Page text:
A European Space Agency (ESA) funded project is applying space suit technology to safety clothing for firefighters, steel workers and other people who work in dangerously hot conditions.
The Safe&Cool project is developing a protective material with a built-in cooling system based on the technology developed for the space suits used by astronauts on the International Space Station to prevent them from overheating when exposed to direct sunlight during space walks.
The inability to shed excess heat and moisture can lead to heatstroke, which causes symptoms from loss of concentration through to serious illness and even death. Carrying out hard physical work in impermeable clothes adds greatly to the risk.
The Safe&Cool system makes use of three special technologies. Firstly a special 3D-textile structure is used in the thermal and moisture management layer to replace the interliner and moisture barrier of classical three-layered protective clothing.
The materials used in the special 3D-textile structure are hydrophobic thermal comfort fibres to avoid a wet feeling when in contact with the body, combined with hydrophilic fibres to create suction channels to transport moisture away from the skin.
The second technology is the cooling apparatus derived from astronauts' suits. This enables liquid to be circulated through tubing inserted in cavities in the 3D-textile structure for heat removal. A water-binding polymer is the third technology and this will be added either as a coating or in the form of a powder dispersed inside the fabrics.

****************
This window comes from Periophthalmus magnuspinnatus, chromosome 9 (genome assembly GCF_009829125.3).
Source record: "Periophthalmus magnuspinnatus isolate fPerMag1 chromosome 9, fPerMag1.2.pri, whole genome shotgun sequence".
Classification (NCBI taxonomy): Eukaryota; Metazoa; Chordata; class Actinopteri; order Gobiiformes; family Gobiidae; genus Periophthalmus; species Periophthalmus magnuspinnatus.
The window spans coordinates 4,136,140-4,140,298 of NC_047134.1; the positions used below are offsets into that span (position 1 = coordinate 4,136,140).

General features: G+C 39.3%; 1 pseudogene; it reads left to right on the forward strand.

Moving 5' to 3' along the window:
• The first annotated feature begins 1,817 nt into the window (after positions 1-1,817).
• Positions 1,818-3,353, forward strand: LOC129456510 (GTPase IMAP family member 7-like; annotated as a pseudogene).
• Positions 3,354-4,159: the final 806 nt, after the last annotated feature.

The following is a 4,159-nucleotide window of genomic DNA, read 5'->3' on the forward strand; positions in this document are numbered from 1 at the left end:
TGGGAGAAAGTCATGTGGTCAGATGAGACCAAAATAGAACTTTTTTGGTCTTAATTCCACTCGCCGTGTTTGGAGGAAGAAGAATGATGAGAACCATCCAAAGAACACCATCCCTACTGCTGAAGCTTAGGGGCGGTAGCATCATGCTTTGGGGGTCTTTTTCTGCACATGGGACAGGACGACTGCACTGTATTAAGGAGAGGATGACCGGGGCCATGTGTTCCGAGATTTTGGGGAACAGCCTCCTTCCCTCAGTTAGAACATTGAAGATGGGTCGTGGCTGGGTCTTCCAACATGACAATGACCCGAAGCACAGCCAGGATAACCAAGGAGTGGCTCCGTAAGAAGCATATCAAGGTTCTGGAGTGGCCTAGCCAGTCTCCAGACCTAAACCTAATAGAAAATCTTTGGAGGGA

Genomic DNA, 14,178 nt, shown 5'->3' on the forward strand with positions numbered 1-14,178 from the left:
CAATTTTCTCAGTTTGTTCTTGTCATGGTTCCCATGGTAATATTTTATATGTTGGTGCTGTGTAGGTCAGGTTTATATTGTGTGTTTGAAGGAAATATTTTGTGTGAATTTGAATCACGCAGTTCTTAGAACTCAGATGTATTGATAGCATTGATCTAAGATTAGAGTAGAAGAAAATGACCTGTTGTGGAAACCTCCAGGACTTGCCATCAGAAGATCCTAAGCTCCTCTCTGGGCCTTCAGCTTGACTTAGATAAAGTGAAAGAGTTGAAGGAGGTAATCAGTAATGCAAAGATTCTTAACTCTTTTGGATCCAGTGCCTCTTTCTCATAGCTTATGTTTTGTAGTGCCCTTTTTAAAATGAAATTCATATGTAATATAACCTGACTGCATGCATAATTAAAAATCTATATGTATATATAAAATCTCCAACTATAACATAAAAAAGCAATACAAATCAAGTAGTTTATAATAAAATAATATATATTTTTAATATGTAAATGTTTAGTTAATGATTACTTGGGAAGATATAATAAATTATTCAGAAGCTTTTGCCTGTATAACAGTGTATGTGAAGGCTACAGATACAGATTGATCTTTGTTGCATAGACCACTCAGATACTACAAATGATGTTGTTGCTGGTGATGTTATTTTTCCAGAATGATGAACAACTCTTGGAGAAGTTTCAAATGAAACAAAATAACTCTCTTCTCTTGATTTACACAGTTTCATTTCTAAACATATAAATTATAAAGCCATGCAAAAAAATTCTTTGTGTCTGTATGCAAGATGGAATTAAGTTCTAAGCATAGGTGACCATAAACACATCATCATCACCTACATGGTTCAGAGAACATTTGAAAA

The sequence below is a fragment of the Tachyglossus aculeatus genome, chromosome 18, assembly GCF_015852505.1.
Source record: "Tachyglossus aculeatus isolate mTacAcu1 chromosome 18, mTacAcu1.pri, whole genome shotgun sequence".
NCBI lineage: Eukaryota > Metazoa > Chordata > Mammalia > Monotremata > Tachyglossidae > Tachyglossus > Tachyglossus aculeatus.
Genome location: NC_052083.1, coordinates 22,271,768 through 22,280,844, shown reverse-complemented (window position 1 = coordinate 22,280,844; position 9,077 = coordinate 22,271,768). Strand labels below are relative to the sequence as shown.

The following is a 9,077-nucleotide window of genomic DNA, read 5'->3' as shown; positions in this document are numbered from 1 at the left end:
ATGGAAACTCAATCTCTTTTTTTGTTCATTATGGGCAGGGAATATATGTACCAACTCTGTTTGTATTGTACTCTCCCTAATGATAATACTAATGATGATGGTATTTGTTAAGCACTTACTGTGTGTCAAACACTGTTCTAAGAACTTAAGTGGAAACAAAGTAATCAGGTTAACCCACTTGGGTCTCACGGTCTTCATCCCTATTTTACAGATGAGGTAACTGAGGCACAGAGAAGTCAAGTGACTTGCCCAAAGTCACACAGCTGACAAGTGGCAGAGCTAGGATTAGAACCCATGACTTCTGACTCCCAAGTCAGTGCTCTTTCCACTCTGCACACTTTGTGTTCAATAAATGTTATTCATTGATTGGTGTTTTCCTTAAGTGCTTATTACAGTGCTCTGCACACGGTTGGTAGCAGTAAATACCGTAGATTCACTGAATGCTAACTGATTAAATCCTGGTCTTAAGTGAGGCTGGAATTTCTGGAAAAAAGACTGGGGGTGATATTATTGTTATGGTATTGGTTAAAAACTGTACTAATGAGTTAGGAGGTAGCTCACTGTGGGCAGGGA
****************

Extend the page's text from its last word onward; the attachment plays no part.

The polymer will absorb and bind excess moisture migrating through the semi-permeable membrane to maintain the temperature below a threshold controlled by the cooling apparatus. If there is a sudden temperature increase, arising from a burn flashover for example, and the cooling system cannot remove heat fast enough from the body, the polymer will release the liquid accumulated, reproducing the human natural sweating process through evaporative cooling.
The cooling apparatus used in the project has already been used successfully in clothing for Formula-1 McLaren mechanics and the Spanish Moto-GP driver, Sete Gibernau.